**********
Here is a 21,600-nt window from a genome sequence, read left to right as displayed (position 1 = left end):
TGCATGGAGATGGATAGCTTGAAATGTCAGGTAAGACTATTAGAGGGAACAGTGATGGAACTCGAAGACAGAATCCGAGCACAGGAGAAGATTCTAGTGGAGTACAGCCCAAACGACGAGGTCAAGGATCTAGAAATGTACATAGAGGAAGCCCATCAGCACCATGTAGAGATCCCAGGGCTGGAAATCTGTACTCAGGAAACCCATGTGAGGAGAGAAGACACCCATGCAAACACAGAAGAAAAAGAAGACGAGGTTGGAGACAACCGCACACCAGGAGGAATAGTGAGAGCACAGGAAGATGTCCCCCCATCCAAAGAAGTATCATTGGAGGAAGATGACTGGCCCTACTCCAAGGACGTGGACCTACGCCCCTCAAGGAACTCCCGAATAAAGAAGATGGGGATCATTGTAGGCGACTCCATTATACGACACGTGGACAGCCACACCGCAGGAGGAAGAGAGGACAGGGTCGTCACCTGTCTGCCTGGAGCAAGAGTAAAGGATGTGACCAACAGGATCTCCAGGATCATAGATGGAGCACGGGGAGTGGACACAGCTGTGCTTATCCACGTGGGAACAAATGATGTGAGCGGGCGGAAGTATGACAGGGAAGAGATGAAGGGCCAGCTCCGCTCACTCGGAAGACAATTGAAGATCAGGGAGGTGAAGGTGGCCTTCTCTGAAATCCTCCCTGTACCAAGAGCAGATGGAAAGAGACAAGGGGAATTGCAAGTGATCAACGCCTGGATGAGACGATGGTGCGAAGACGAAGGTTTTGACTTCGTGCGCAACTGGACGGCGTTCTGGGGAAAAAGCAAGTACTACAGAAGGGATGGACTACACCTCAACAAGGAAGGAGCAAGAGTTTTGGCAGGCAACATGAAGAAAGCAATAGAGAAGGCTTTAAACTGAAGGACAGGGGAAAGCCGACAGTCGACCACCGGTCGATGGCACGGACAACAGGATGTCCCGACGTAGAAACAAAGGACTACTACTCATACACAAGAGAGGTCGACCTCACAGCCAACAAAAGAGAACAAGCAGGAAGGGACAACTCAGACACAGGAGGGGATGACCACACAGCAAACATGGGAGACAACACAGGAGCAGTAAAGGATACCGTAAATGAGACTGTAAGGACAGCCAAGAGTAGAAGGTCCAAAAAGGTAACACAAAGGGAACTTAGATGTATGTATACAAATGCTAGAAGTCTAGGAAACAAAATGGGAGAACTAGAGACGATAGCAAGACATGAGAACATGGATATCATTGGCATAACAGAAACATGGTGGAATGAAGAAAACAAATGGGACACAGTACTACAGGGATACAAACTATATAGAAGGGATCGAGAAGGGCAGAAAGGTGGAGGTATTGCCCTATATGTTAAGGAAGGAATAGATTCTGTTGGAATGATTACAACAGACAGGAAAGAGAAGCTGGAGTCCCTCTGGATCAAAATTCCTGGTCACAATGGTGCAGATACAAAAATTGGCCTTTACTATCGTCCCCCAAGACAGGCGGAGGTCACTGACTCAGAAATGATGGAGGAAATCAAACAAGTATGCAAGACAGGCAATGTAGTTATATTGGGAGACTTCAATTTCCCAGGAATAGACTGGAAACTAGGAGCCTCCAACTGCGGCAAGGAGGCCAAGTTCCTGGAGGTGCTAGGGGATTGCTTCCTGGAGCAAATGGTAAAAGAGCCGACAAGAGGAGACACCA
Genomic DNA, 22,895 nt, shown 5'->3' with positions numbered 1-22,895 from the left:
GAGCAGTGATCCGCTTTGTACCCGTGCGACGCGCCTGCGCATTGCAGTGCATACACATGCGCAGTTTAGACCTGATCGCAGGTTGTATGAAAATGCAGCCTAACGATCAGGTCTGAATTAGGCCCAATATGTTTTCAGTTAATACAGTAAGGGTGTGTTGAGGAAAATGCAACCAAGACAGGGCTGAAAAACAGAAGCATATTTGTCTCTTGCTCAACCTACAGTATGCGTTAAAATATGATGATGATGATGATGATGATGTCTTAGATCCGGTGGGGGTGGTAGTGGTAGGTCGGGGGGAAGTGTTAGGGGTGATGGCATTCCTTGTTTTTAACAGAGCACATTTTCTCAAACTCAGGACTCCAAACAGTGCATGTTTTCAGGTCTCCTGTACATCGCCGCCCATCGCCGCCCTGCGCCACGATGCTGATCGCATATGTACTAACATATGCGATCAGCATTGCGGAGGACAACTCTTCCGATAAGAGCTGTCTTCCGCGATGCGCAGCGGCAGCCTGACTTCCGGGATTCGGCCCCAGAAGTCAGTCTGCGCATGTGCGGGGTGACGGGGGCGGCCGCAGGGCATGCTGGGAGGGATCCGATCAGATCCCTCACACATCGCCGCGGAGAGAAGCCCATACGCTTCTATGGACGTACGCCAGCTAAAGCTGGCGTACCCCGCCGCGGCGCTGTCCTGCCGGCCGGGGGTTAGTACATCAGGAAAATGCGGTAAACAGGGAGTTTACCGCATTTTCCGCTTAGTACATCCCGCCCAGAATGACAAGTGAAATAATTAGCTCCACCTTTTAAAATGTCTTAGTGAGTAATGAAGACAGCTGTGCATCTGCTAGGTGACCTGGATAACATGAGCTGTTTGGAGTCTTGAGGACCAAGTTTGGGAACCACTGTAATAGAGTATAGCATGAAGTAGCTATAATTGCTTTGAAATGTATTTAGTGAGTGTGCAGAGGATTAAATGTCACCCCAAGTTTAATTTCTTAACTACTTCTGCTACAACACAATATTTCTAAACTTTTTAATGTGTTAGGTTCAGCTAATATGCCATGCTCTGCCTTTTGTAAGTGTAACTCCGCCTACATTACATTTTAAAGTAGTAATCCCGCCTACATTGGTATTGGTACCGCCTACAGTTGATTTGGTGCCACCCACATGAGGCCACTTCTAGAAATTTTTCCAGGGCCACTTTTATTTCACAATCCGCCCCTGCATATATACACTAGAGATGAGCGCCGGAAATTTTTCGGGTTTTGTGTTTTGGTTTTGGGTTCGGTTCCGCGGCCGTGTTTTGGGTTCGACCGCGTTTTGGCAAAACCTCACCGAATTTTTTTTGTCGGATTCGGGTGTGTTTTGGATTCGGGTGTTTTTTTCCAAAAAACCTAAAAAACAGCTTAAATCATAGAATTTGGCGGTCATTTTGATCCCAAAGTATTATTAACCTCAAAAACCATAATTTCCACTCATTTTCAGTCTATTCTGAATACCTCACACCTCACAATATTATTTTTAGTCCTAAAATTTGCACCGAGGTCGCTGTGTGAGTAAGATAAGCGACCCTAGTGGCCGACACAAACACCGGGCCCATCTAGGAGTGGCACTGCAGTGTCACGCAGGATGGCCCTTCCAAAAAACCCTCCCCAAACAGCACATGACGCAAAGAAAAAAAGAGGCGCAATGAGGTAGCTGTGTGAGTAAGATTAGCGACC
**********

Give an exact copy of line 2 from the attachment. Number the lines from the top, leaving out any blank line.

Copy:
TGCATGGAGATGGATAGCTTGAAATGTCAGGTAAGACTATTAGAGGGAACAGTGATGGAACTCGAAGACAGAATCCGAGCACAGGAGAAGATTCTAGTGGAGTACAGCCCAAACGACGAGGTCAAGGATCTAGAAATGTACATAGAGGAAGCCCATCAGCACCATGTAGAGATCCCAGGGCTGGAAATCTGTACTCAGGAAACCCATGTGAGGAGAGAAGACACCCATGCAAACACAGAAGAAAAAGAAGACGAGGTTGGAGACAACCGCACACCAGGAGGAATAGTGAGAGCACAGGAAGATGTCCCCCCATCCAAAGAAGTATCATTGGAGGAAGATGACTGGCCCTACTCCAAGGACGTGGACCTACGCCCCTCAAGGAACTCCCGAATAAAGAAGATGGGGATCATTGTAGGCGACTCCATTATACGACACGTGGACAGCCACACCGCAGGAGGAAGAGAGGACAGGGTCGTCACCTGTCTGCCTGGAGCAAGAGTAAAGGATGTGACCAACAGGATCTCCAGGATCATAGATGGAGCACGGGGAGTGGACACAGCTGTGCTTATCCACGTGGGAACAAATGATGTGAGCGGGCGGAAGTATGACAGGGAAGAGATGAAGGGCCAGCTCCGCTCACTCGGAAGACAATTGAAGATCAGGGAGGTGAAGGTGGCCTTCTCTGAAATCCTCCCTGTACCAAGAGCAGATGGAAAGAGACAAGGGGAATTGCAAGTGATCAACGCCTGGATGAGACGATGGTGCGAAGACGAAGGTTTTGACTTCGTGCGCAACTGGACGGCGTTCTGGGGAAAAAGCAAGTACTACAGAAGGGATGGACTACACCTCAACAAGGAAGGAGCAAGAGTTTTGGCAGGCAACATGAAGAAAGCAATAGAGAAGGCTTTAAACTGAAGGACAGGGGAAAGCCGACAGTCGACCACCGGTCGATGGCACGGACAACAGGATGTCCCGACGTAGAAACAAAGGACTACTACTCATACACAAGAGAGGTCGACCTCACAGCCAACAAAAGAGAACAAGCAGGAAGGGACAACTCAGACACAGGAGGGGATGACCACACAGCAAACATGGGAGACAACACAGGAGCAGTAAAGGATACCGTAAATGAGACTGTAAGGACAGCCAAGAGTAGAAGGTCCAAAAAGGTAACACAAAGGGAACTTAGATGTATGTATACAAATGCTAGAAGTCTAGGAAACAAAATGGGAGAACTAGAGACGATAGCAAGACATGAGAACATGGATATCATTGGCATAACAGAAACATGGTGGAATGAAGAAAACAAATGGGACACAGTACTACAGGGATACAAACTATATAGAAGGGATCGAGAAGGGCAGAAAGGTGGAGGTATTGCCCTATATGTTAAGGAAGGAATAGATTCTGTTGGAATGATTACAACAGACAGGAAAGAGAAGCTGGAGTCCCTCTGGATCAAAATTCCTGGTCACAATGGTGCAGATACAAAAATTGGCCTTTACTATCGTCCCCCAAGACAGGCGGAGGTCACTGACTCAGAAATGATGGAGGAAATCAAACAAGTATGCAAGACAGGCAATGTAGTTATATTGGGAGACTTCAATTTCCCAGGAATAGACTGGAAACTAGGAGCCTCCAACTGCGGCAAGGAGGCCAAGTTCCTGGAGGTGCTAGGGGATTGCTTCCTGGAGCAAATGGTAAAAGAGCCGACAAGAGGAGACACCA